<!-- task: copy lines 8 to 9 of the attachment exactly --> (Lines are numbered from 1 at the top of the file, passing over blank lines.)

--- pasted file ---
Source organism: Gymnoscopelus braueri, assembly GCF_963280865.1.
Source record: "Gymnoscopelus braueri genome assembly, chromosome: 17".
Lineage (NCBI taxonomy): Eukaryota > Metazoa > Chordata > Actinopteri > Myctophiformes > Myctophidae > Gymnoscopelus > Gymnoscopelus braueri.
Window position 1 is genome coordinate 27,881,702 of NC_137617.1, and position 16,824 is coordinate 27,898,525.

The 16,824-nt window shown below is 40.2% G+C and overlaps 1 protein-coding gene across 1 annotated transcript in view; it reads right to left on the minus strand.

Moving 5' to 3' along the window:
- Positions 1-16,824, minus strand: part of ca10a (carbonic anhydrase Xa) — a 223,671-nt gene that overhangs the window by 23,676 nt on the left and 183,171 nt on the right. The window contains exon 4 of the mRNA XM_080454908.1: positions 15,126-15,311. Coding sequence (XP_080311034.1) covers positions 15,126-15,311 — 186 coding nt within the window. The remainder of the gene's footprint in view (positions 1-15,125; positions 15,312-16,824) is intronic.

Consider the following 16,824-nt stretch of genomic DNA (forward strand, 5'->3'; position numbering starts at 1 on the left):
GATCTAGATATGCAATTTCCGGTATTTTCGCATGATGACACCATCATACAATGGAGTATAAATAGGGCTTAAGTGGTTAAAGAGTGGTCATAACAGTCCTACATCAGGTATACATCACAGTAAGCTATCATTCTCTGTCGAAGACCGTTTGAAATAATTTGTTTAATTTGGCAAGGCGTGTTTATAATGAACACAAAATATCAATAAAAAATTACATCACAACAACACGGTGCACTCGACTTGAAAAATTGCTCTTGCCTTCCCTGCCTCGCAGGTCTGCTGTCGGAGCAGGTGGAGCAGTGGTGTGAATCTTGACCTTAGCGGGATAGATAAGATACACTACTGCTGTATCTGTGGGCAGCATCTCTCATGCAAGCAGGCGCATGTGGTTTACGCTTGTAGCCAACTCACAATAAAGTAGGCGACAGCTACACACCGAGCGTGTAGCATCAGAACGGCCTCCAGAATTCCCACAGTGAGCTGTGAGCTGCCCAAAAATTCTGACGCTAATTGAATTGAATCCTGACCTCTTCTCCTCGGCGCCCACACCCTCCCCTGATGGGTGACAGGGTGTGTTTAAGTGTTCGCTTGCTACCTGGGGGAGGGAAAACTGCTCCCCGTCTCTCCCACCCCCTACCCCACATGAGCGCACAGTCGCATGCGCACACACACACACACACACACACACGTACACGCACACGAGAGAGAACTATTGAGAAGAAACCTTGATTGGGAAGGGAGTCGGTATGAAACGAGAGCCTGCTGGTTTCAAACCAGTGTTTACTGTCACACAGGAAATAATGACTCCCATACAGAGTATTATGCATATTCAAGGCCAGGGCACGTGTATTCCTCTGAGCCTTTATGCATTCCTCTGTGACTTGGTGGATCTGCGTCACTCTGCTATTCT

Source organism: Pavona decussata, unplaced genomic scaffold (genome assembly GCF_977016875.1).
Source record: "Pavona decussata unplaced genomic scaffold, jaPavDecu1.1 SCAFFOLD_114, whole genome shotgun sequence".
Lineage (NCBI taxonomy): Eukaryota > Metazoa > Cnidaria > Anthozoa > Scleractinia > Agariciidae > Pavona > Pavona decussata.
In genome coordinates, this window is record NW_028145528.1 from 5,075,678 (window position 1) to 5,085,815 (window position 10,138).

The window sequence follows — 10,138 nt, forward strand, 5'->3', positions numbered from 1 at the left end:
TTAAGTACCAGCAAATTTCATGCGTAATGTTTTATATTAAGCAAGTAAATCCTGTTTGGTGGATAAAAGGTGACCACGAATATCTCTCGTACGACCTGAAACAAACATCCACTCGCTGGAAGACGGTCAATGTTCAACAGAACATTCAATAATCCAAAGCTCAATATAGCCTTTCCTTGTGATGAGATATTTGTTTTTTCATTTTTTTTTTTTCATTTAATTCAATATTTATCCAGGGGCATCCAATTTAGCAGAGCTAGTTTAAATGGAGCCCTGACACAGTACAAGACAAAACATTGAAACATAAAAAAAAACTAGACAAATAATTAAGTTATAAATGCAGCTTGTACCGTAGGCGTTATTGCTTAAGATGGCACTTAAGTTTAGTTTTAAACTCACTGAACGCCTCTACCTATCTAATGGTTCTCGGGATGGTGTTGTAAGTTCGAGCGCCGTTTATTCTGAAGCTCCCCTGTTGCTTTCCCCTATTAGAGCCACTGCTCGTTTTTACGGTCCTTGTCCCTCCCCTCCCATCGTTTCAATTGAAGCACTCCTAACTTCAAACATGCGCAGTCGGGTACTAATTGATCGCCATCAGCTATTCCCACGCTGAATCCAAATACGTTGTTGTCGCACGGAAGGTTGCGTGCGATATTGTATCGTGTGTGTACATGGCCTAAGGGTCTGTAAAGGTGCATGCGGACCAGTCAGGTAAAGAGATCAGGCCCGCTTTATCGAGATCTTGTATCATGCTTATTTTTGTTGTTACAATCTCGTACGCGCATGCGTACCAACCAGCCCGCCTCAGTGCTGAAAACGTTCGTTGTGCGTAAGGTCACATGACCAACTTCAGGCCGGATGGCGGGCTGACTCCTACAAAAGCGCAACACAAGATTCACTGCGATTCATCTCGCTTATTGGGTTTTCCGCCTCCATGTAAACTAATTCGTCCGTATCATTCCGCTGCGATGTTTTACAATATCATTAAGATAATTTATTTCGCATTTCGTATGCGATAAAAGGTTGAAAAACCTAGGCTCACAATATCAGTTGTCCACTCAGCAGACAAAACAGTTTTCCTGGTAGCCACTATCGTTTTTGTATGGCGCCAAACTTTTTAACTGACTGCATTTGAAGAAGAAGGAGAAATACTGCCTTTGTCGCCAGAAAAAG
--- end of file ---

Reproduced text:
Consider the following 16,824-nt stretch of genomic DNA (forward strand, 5'->3'; position numbering starts at 1 on the left):
GATCTAGATATGCAATTTCCGGTATTTTCGCATGATGACACCATCATACAATGGAGTATAAATAGGGCTTAAGTGGTTAAAGAGTGGTCATAACAGTCCTACATCAGGTATACATCACAGTAAGCTATCATTCTCTGTCGAAGACCGTTTGAAATAATTTGTTTAATTTGGCAAGGCGTGTTTATAATGAACACAAAATATCAATAAAAAATTACATCACAACAACACGGTGCACTCGACTTGAAAAATTGCTCTTGCCTTCCCTGCCTCGCAGGTCTGCTGTCGGAGCAGGTGGAGCAGTGGTGTGAATCTTGACCTTAGCGGGATAGATAAGATACACTACTGCTGTATCTGTGGGCAGCATCTCTCATGCAAGCAGGCGCATGTGGTTTACGCTTGTAGCCAACTCACAATAAAGTAGGCGACAGCTACACACCGAGCGTGTAGCATCAGAACGGCCTCCAGAATTCCCACAGTGAGCTGTGAGCTGCCCAAAAATTCTGACGCTAATTGAATTGAATCCTGACCTCTTCTCCTCGGCGCCCACACCCTCCCCTGATGGGTGACAGGGTGTGTTTAAGTGTTCGCTTGCTACCTGGGGGAGGGAAAACTGCTCCCCGTCTCTCCCACCCCCTACCCCACATGAGCGCACAGTCGCATGCGCACACACACACACACACACACACACGTACACGCACACGAGAGAGAACTATTGAGAAGAAACCTTGATTGGGAAGGGAGTCGGTATGAAACGAGAGCCTGCTGGTTTCAAACCAGTGTTTACTGTCACACAGGAAATAATGACTCCCATACAGAGTATTATGCATATTCAAGGCCAGGGCACGTGTATTCCTCTGAGCCTTTATGCATTCCTCTGTGACTTGGTGGATCTGCGTCACTCTGCTATTCT